Question:

Who was a flat character in Jeckle and Hyde?

Answer:

Dr. Hastie Lanyon, Mr. Gabriel John Utterson, and of course Mr. Hyde are listed as characters, but none are listed as flat.

More Info:

Hyde

Strange Case of Dr Jekyll and Mr Hyde is the original title of a novella written by the Scottish author Robert Louis Stevenson that was first published in 1886. The work is commonly known today as The Strange Case of Dr. Jekyll and Mr. Hyde, Dr. Jekyll and Mr. Hyde, or simply Jekyll & Hyde. It is about a London lawyer named Gabriel John Utterson who investigates strange occurrences between his old friend, Dr. Henry Jekyll, and the evil Edward Hyde.

The work is commonly associated with the rare mental condition often spuriously called "split personality", referred to in psychiatry as dissociative identity disorder, where within the same body there exists more than one distinct personality. In this case, there are two personalities within Dr Jekyll, one apparently good and the other evil; completely opposite levels of morality. The novella's impact is such that it has become a part of the language, with the very phrase "Jekyll and Hyde" coming to mean a person who is vastly different in moral character from one situation to the next.

Strange Case of Dr Jekyll and Mr Hyde is the original title of a novella written by the Scottish author Robert Louis Stevenson that was first published in 1886. The work is commonly known today as The Strange Case of Dr. Jekyll and Mr. Hyde, Dr. Jekyll and Mr. Hyde, or simply Jekyll & Hyde. It is about a London lawyer named Gabriel John Utterson who investigates strange occurrences between his old friend, Dr. Henry Jekyll, and the evil Edward Hyde.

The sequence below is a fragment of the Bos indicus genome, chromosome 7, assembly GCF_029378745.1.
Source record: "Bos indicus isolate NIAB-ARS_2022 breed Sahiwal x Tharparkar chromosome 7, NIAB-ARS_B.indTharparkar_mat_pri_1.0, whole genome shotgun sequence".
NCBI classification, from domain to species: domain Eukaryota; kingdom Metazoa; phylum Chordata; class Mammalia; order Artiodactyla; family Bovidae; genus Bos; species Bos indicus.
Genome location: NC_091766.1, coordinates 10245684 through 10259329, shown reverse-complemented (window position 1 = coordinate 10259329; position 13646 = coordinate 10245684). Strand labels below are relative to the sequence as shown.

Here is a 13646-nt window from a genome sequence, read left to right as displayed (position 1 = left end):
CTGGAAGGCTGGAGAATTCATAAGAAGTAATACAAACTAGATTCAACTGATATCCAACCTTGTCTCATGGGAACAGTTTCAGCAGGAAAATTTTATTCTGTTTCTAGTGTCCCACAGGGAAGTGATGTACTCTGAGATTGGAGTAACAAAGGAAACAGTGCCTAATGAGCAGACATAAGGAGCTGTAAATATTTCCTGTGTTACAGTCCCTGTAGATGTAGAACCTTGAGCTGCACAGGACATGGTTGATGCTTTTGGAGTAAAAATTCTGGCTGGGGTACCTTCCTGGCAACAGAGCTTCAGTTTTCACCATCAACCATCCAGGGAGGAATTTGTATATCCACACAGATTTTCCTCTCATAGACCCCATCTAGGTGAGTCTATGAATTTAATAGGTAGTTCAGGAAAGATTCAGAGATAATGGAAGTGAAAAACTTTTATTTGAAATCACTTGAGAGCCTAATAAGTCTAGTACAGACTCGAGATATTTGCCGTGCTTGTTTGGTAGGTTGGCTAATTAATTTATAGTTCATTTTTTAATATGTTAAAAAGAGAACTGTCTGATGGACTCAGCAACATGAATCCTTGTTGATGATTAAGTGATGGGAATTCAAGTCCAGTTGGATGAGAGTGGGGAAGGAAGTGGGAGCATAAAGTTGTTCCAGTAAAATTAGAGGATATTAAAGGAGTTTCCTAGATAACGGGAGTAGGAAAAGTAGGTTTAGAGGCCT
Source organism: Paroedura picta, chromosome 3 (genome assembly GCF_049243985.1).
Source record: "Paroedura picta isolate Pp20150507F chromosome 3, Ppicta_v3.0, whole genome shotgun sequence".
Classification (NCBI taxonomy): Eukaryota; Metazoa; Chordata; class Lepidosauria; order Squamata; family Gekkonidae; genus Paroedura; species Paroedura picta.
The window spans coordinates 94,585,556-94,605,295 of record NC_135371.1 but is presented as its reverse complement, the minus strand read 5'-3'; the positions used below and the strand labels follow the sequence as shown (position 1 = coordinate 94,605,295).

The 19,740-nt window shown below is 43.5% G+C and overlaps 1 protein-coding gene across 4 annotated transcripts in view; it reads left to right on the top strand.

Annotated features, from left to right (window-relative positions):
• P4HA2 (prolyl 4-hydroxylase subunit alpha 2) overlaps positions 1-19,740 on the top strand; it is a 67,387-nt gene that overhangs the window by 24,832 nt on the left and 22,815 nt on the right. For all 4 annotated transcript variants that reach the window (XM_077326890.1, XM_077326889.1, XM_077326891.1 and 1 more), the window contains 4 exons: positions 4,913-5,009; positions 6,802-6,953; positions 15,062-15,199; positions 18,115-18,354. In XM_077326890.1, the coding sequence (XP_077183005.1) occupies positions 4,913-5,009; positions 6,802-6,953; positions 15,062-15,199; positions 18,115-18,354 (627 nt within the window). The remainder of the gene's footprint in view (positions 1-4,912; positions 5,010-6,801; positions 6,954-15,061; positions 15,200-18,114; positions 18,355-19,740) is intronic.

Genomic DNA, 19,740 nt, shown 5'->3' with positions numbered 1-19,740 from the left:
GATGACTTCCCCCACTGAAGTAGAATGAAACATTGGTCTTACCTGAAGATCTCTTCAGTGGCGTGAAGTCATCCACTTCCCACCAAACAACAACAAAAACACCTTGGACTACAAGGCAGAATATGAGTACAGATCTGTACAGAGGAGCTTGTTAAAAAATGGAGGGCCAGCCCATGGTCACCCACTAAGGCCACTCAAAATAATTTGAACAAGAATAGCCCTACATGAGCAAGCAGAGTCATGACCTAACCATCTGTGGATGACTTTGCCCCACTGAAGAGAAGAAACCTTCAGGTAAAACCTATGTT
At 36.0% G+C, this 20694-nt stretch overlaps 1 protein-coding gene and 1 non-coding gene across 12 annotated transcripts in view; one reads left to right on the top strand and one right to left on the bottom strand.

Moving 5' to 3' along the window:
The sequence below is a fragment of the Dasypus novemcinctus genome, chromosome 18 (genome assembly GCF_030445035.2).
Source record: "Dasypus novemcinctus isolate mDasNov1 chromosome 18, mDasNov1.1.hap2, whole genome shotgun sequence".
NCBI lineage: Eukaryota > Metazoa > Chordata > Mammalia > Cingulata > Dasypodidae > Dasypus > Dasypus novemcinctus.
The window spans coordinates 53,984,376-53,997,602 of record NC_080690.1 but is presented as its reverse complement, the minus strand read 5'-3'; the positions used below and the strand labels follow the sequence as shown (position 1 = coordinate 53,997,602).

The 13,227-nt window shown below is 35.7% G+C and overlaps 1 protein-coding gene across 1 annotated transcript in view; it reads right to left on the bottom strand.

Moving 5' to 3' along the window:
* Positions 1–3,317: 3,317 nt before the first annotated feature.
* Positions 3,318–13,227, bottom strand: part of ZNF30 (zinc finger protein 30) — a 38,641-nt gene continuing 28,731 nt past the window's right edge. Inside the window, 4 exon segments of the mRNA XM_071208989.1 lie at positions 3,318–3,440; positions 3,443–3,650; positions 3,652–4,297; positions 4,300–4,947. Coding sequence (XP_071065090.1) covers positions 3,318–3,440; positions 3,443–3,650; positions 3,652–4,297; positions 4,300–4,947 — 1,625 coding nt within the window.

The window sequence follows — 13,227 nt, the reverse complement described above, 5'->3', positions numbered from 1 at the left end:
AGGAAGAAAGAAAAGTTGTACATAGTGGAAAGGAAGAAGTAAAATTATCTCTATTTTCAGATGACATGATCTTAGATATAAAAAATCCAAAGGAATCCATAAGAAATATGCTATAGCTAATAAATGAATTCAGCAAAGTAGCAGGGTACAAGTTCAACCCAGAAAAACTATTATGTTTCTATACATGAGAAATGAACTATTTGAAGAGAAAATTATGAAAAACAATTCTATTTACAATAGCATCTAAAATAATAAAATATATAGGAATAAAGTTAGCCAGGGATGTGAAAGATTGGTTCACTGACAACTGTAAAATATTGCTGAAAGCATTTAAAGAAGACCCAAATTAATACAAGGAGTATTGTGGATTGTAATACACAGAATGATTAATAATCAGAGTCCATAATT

The work is commonly associated with the rare mental condition often spuriously called "split personality", referred to in psychiatry as dissociative identity disorder, where within the same body there exists more than one distinct personality. In this case, there are two personalities within Dr Jekyll, one apparently good and the other evil; completely opposite levels of morality. The novella's impact is such that it has become a part of the language, with the very phrase "Jekyll and Hyde" coming to mean a person who is vastly different in moral character from one situation to the next.

Strange Case of Dr Jekyll and Mr Hyde is the original title of a novella written by the Scottish author Robert Louis Stevenson that was first published in 1886. The work is commonly known today as The Strange Case of Dr. Jekyll and Mr. Hyde, Dr. Jekyll and Mr. Hyde, or simply Jekyll & Hyde. It is about a London lawyer named Gabriel John Utterson who investigates strange occurrences between his old friend, Dr. Henry Jekyll, and the evil Edward Hyde.

The work is commonly associated with the rare mental condition often spuriously called "split personality", referred to in psychiatry as dissociative identity disorder, where within the same body there exists more than one distinct personality. In this case, there are two personalities within Dr Jekyll, one apparently good and the other evil; completely opposite levels of morality. The novella's impact is such that it has become a part of the language, with the very phrase "Jekyll and Hyde" coming to mean a person who is vastly different in moral character from one situation to the next.